I do not think I will be returning here, for obvious reasons, as you probably had already guessed. I made a couple of attempts, and it did not really work. The words never ceased to be just words. So I will make it official now, while also wishing you all the best.

Ankylosaur (actually, Sérgio) out.
Dec 10, 2012 ankylosaur commented on The Wheels On the Bus Go Round and Round.
@42, I tend to agree with you. For what it's worth, here's my $.02 (worth $.02, I guess):

People think "sexual orientation" = "nature", "what I 'really' am", and "sexual identification" = "culture", "what I have become (in my society, through my choices)". Given that, in our culture (!), nature is better than culture, it follows that sexual orientation is better -- more ''legitimate'', ''deeper'', more ''who you are'' -- than "sexual identification" (never mind the word "identity" and its origin)...

Which is why people argue about that. To me, it's not really a question, but a claim about what makes people people, what makes them "who they are", plus a hidden claim about the nature vs. culture debate.

Some people feel a "choice" (for lack of a better word) as if it were their "nature" (culture -> nature; "I'm born gay/straight, there's nothing I can do about it"), whereas others don't ("I'm bi-curious, but it doesn't really do all that much for me", etc.). It may well be the case than in the gay-straight continuum the number of people with well-defined extreme preferences -- 100% gay or 100% straight -- are more numerous than along other continua (say, BDSM vs. non-BDSM, monogamous vs. polyamorous, etc.). So maybe there are more people who feel that they don't have a choice about being gay or straight than there are people who feel they don't have a choice about being BDSM or polyamorous -- and this would be in itself an interesting fact -- but I think it's a difference of degree, not of kind.

To sum up: it's not as the first commenter above said: "it's either dick or vagina or both, only 3 possibilities". Er, no. There are more. There are different intensities and combinations, for starters.
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Dec 10, 2012 ankylosaur commented on Savage Love.
@250(grizelda), hi! nice to see you here. Just back from the vet, where the cat (Main Coon, 3 1/2 months old, "official" name Cleopatra, "real" name kitty-kitty) got her second vaccination shots. The vet says we should de-worm her again (in case this is how you say it in English) just to be on the safe side. If my wife agrees, then perhaps we'll be doing that.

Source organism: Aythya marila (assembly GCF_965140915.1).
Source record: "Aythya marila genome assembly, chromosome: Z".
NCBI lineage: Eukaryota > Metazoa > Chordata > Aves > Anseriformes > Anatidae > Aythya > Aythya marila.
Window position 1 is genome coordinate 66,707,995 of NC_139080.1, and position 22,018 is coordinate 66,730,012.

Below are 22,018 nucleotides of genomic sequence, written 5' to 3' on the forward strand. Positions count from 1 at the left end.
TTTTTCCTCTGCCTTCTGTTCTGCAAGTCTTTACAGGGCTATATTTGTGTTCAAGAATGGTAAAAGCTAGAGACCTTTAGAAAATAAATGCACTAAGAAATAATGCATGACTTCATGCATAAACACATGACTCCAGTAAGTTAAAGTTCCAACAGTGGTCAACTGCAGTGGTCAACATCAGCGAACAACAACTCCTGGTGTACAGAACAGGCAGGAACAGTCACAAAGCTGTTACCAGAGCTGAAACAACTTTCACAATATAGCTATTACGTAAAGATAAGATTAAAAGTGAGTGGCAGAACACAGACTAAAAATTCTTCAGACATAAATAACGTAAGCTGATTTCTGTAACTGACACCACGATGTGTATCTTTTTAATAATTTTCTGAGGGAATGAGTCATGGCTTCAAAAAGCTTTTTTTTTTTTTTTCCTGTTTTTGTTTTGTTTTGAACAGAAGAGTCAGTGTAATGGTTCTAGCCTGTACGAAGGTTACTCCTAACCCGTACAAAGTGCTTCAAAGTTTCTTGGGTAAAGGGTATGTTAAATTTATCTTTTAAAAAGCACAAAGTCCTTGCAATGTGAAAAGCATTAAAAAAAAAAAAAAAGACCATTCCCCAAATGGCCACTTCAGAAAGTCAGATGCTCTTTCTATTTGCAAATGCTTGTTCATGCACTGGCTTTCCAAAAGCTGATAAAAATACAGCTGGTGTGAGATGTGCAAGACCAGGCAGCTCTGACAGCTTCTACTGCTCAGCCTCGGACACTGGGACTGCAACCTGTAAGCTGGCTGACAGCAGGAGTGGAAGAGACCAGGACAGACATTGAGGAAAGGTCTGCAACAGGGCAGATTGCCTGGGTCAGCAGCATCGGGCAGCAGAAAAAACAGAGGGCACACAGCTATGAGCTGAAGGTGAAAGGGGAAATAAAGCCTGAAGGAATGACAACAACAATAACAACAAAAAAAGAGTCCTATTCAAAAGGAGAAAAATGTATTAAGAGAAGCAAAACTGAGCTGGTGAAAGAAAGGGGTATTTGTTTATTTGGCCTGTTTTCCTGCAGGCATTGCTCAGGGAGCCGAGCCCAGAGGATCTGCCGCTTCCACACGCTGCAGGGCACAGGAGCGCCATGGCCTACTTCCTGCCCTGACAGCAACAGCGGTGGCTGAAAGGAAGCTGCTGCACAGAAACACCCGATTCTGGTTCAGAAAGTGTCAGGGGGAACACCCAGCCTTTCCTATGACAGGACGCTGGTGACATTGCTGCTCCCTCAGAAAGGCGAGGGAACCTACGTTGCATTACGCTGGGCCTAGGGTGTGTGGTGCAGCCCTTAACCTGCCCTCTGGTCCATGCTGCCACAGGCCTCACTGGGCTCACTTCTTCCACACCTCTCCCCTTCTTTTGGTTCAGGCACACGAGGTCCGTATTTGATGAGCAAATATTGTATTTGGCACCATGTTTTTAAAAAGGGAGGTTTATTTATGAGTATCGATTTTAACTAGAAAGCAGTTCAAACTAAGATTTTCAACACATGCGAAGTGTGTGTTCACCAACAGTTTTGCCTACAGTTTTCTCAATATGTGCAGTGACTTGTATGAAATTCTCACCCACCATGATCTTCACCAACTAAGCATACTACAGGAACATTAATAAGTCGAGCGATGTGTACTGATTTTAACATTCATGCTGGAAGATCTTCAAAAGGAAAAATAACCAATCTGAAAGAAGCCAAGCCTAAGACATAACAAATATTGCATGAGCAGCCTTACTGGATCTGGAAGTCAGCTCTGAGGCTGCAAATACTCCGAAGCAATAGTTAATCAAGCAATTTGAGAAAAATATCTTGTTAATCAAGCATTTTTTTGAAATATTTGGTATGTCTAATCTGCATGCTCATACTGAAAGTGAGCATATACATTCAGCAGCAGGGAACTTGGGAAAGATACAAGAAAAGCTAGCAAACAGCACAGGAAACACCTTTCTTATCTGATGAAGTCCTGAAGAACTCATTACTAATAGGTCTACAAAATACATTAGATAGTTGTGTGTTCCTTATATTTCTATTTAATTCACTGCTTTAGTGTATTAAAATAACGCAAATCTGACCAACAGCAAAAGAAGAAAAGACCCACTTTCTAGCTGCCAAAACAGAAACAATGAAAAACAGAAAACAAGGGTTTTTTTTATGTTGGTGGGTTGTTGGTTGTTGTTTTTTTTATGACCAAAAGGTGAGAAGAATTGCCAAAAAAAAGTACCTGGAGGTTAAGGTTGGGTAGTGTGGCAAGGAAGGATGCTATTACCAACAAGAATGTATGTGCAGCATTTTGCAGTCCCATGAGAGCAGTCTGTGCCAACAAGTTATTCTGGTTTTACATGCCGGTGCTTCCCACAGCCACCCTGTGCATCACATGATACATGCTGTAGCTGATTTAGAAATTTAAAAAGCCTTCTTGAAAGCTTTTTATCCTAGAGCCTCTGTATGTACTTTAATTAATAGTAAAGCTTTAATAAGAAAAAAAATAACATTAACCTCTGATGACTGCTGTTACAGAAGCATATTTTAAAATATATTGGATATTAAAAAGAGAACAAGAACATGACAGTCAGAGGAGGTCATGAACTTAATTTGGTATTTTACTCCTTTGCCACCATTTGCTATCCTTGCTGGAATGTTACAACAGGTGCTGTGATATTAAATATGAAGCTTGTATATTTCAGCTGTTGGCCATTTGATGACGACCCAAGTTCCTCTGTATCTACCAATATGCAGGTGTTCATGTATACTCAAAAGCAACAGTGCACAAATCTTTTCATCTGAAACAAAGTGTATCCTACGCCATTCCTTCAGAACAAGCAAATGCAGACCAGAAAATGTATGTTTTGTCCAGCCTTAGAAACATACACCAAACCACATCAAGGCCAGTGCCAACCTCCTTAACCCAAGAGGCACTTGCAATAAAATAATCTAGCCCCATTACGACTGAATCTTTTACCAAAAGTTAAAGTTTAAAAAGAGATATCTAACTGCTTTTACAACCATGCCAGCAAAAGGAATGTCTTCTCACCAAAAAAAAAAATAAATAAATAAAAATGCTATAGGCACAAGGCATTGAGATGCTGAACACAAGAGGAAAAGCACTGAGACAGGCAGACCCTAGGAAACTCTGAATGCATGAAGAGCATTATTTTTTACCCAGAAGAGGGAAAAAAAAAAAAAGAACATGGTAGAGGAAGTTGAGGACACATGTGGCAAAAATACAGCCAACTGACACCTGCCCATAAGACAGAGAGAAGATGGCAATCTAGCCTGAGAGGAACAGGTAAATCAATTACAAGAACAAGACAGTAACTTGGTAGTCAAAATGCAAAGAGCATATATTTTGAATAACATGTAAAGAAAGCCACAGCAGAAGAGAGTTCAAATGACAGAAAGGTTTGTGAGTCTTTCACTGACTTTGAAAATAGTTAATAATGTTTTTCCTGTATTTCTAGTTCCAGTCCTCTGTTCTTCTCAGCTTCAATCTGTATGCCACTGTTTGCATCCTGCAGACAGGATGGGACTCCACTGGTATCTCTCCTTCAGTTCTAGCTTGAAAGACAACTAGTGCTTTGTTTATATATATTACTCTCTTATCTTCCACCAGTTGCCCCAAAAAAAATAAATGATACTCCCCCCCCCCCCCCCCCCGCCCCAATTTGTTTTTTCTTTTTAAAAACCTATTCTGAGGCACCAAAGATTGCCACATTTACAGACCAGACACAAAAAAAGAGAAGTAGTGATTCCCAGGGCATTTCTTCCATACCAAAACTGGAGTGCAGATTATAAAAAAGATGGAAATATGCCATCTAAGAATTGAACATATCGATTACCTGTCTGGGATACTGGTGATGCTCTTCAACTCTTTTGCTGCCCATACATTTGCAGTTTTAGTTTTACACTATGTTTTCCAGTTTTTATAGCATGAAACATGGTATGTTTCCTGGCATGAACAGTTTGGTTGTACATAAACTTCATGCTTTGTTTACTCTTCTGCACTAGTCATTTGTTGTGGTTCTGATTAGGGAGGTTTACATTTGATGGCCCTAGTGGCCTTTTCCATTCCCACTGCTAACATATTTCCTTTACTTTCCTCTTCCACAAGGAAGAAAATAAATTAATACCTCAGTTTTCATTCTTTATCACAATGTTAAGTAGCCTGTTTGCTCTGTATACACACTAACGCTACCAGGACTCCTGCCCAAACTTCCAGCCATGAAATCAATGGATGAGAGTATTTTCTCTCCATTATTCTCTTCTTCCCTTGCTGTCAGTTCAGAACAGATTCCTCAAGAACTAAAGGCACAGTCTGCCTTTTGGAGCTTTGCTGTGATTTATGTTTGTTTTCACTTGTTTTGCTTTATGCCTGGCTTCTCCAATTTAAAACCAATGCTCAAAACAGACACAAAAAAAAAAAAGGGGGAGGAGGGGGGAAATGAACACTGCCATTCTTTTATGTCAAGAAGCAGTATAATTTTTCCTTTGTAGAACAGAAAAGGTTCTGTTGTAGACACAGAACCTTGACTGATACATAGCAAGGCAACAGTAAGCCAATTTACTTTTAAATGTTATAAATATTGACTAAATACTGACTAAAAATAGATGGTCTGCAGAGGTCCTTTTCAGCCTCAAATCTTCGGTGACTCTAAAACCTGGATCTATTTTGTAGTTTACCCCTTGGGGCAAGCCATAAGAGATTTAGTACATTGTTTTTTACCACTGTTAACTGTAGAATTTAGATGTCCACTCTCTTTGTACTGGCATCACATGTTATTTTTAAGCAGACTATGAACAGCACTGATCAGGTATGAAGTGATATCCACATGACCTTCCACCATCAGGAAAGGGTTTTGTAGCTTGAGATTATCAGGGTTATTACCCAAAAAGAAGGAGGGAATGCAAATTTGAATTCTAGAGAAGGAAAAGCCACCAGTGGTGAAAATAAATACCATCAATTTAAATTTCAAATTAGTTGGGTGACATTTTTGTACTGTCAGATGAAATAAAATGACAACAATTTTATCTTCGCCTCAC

Cheers, merry Mayan end of the world to everybody, and a meow to the happy few! :-)
Dec 10, 2012 ankylosaur commented on Savage Love.
@245(kserasera), thanks for your kind words. (And sorry for the grammar mistake in the sentence you quoted from my post...)

And yet I am fascinated by others, and the ways in which they differ from me. I suppose there is a balance to be found between accepting yourself and being welcoming to others (and their quirks), and finding it -- so that you're not unfair, neither to yourself nor to others -- is one of life's many growth routes leading to enlightenment (if that's the word you like for the kind of thing this leads us to).

Happy holidays to all here. All in all, you're an interesting bunch.

And now it's time to take the cat to the vet.
Dec 10, 2012 ankylosaur commented on Savage Love.
@221(mydriasis), I tend to agree on the topic of children's false self-esteem (though I would be less quick on the "wouldn't kill themselves when bullied" -- it's true, but it seems to imply a certain blame-the-victim attitude that I'm sure you didn't want to imply).

From what I can see, the problem is a lot of child-raising these days is based on some sort of feeling of guilt, with tenous but threatening "future consequences" in terms of likeability, group acceptability etc. if you don't do what is expected. Without other things ("values", "right and wrong", etc.) to get support from when one happens to be different from the others, these vague threats become too overwhelmingly important --hence the children cutting themselves because of an A-. Or getting the exaggerated but superficial self-esteem of little brats who think the world revolves around them -- but will collapse at any sight of this not being the case. (South Park's Cartman comes to mind.)

To love yourself, you should to enjoy spending time with yourself--no matter who, or in what situation, you are.
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Dec 10, 2012 ankylosaur commented on Savage Love.
@231 -- it's not a sign of weakness per se, just like believing in Santa Claus is not a sign of weakness. It's just incorrect. That's a different thing.

I understand you don't like people trying to discuss happiness, what it means, and how to achieve it. So be it. But rest assured that your god, if he existed, would disagree with you. The Jesus you like so much would disagree with you. He was, you know, the welcoming type -- going around with prostitutes and stuff -- and always thought that people and their souls mattered more than mere sexual questions.

If the gates of paradise are closed to those who can't have sex the way you want them to, are they really the gates of paradise -- or are they the gates of another place?...